I suggest that the reason that the reason that we use external means to stimulate our merriment on Purim pertains to a sobering source of Purim. Rabbi Tzvi Sinensky[5], a contemporary Rabbi living in Philadelphia, directs our attention to the Talmud in Tractate Megilla [14a] that asks why the Hallel (Thanksgiving) prayer, a prayer typically recited to commemorate the salvation of the Jewish People, is not recited on Purim. The Talmud proposes two answers and in this essay we will zoom into the second one[6]: After the miracle of Purim, after the Persian diaspora had been rescued from certain extermination, the Jewish People were still the servants of King Ahasuerus. As they remained in exile under Persian rule, their salvation was consequently incomplete and so did not create an obligation to say Hallel. Rabbi Sinensky writes, “Our outward celebration, while genuine, masks the anxiety that simultaneously lies beneath the surface of our smiling veneer. While we celebrate having dodged a bullet, we recognize that we are far from out of the woods. After all, although the Jews had successfully averted the threat of genocide, supreme optimism in the future was unwarranted. Despite Esther and Mordechai’s considerable political influence, there was no guarantee that the capricious Ahasuerus would not be swayed again to issue another decree against the embattled nation.”

While G-d had well and truly saved the Jewish People, who was to say how long that salvation would last? I remember Purim in 1991, which fell after six weeks of dodging Iraqi SCUD-B missiles, each one carrying half a ton of explosives and potentially armed with chemical and biological agents. We were told that the Gulf War was over and that we could unseal our sealed rooms. I was overjoyed but my wife was much less sanguine. Who was to say Saddam wouldn’t lob another one over the fence? We had been saved but it sure didn’t feel that way. On Purim, we must force ourselves to overcome our fear, no matter how justified, and to recognize our own salvation. We accomplish this by acting jubilantly, by drinking alcohol, by singing and dancing. Even if we are not yet merry, we must act as if we are, hoping that our actions will resonate and stir the fire in our soul.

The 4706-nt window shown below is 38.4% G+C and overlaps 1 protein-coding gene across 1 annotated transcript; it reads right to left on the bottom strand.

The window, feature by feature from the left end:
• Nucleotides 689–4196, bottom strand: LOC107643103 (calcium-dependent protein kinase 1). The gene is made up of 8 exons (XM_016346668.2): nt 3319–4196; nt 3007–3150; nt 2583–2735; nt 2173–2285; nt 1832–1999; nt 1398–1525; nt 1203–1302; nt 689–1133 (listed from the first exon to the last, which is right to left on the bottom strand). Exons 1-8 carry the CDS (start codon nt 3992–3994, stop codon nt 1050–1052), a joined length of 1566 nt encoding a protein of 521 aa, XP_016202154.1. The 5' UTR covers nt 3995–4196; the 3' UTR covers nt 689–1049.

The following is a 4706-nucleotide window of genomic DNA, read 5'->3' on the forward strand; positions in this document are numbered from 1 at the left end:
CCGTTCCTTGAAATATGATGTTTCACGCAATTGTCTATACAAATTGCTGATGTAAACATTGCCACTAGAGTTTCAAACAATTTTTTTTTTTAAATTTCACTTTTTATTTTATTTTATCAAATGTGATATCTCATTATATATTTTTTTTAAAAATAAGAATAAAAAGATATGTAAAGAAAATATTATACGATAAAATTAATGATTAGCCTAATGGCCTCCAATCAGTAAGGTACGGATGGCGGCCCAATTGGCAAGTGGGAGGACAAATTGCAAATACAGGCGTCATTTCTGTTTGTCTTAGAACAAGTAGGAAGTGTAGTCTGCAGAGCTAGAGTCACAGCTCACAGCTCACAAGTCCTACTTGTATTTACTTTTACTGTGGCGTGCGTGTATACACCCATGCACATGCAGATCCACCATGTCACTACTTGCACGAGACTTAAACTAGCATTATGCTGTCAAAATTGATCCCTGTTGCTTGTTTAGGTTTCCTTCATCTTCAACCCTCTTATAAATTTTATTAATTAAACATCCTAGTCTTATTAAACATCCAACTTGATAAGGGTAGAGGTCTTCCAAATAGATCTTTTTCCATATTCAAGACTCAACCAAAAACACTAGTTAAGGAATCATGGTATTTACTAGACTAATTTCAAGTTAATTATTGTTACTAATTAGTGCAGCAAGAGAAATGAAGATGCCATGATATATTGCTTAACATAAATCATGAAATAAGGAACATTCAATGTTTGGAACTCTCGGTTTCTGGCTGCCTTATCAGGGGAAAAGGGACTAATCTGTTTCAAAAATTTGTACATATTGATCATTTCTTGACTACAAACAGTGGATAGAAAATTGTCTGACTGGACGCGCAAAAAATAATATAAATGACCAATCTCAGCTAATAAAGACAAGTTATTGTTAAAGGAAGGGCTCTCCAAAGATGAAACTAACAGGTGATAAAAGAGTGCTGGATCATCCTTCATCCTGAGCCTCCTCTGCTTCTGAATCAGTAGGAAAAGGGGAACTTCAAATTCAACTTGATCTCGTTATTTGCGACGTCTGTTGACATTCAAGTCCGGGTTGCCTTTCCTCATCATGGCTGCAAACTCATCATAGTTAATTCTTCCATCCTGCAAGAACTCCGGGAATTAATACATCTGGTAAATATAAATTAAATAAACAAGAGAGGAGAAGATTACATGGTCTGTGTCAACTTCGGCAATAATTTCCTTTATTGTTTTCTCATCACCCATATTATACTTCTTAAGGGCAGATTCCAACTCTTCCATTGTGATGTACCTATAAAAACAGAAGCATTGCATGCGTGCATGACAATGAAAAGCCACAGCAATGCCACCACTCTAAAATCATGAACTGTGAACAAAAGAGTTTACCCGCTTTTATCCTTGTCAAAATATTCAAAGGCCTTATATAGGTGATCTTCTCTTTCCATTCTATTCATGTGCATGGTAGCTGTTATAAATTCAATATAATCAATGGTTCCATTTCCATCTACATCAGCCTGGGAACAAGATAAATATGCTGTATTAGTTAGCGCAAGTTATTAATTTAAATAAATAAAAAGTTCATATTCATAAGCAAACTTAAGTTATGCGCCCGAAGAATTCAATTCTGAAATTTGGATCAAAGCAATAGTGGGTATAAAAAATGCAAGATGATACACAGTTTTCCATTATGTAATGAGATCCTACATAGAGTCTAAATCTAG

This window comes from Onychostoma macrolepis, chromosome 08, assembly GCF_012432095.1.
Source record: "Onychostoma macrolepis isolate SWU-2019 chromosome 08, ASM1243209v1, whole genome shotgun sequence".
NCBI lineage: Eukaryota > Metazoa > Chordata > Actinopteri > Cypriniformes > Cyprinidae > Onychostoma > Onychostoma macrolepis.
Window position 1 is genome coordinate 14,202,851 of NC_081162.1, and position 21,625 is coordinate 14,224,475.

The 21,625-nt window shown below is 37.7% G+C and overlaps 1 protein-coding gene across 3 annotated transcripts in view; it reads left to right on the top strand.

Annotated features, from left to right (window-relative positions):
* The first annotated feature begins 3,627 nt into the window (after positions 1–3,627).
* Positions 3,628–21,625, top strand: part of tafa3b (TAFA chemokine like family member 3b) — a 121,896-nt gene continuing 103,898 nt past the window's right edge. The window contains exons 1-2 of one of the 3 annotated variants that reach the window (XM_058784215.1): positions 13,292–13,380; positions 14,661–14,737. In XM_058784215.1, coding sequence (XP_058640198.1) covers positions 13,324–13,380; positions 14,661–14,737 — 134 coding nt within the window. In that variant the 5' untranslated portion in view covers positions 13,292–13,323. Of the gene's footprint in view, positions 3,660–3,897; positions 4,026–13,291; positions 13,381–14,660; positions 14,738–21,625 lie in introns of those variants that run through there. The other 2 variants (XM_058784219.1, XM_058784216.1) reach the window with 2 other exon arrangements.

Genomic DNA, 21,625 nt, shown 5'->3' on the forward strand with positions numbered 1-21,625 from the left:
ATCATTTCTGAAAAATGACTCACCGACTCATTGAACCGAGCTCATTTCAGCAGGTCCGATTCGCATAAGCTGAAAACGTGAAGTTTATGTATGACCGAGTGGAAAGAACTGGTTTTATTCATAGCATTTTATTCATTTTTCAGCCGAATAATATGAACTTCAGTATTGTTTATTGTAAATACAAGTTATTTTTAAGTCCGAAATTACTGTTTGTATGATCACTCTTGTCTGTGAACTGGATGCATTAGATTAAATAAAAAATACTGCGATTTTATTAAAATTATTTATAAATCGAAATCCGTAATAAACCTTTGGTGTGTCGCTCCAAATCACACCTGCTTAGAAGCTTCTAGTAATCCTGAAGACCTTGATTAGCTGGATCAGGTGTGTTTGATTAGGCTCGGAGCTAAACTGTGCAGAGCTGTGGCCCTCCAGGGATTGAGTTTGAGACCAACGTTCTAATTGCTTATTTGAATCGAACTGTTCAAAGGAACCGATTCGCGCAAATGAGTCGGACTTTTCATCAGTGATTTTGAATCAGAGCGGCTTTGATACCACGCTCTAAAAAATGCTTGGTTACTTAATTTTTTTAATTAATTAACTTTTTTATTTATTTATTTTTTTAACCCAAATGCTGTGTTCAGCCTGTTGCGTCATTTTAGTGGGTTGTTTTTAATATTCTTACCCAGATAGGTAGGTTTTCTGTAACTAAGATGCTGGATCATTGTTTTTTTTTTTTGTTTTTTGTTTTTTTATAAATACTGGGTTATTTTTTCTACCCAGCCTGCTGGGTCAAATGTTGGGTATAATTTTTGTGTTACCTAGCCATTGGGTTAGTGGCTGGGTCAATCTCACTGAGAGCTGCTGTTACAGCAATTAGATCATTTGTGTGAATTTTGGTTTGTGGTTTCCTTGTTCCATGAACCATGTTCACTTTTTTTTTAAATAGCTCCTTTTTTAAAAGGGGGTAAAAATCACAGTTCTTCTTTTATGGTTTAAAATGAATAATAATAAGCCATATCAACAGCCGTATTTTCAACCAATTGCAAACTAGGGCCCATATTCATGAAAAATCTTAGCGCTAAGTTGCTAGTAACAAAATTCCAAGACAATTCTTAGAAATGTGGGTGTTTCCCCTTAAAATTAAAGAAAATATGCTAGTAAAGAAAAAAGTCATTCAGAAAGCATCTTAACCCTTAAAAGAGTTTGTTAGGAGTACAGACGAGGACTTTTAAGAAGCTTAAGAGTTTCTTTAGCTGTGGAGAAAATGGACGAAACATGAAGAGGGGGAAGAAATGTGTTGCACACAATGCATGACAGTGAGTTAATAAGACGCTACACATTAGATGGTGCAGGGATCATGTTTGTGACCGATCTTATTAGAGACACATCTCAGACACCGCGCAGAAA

The French writer Jean-Baptiste Alphonse Karr once wrote, “The more things change, the more they stay the same”. The ancient Persians ruled by King Ahasuerus, have been replaced by an equally insidious regime ruled by mullahs and religious extremists. Leaving their unquenchable thirst for nuclear weapons aside, Iranians have taken over large chunks of the country formerly known as Syria. Soldiers from their elite Republican Guard lie only a few miles across the border. They are arming the Hezbollah in Lebanon with guidance systems for thousands of their rockets. They regularly send armed drones into Israeli airspace to “test the waters”. How can we celebrate Purim when the sword of Damocles is held by a thread over our necks? Not only can we celebrate, we must celebrate. We must eat, drink, and be merry. If Mordechai and Esther could recognize their own salvation, then we can recognize ours. And I’ll drink to that any day.

Purim Sameach and Shabbat Shalom,

Ari Sacher, Moreshet, 5782

Please daven for a Refu’a Shelema for Yechiel ben Shprintza, Eli bat Ilana, and Geisha bat Sara.

[1] Similar commandments are found in other locations in the Torah.

[2] Rabbi Weiss proves his thesis using halachic reasoning that is beyond the scope of this essay.

[3] The normative halacha regarding the requirement of eating meat at the Purim seuda is also beyond the scope of this essay. The interested individual is urged to contact his own rabbi.

[4] In a perfect world – a world in which I had more time – I would have continued down this path, exploring the potential difference between the hedonic pleasure experienced on Purim versus the eudaimonic satisfaction experienced on a holiday.

[5] See this link: https://jewishchronicle.timesofisrael.com/a-sobering-purim/

[6] According to the first answer, the reading of the megilla takes the place of the Hallel.

About the Author
Ari Sacher is a Rocket Scientist, and has worked in the design and development of missiles for over thirty years. He has briefed hundreds of US Congressmen on Israeli Missile Defense, including three briefings on Capitol Hill at the invitation of House Majority Leader. Ari is a highly requested speaker, enabling even the layman to understand the "rocket science". Ari has also been a scholar in residence in numerous synagogues in the USA, Canada, UK, South Africa, and Australia. He is a riveting speaker, using his experience in the defense industry to explain the Torah in a way that is simultaneously enlightening and entertaining. Ari came on aliya from the USA in 1982. He studied at Yeshivat Kerem B’Yavneh, and then spent seven years studying at the Technion. Since 2001 he has published a weekly parasha shiur that is read around the world. Ari lives in Moreshet in the Western Galil along with his wife and eight children.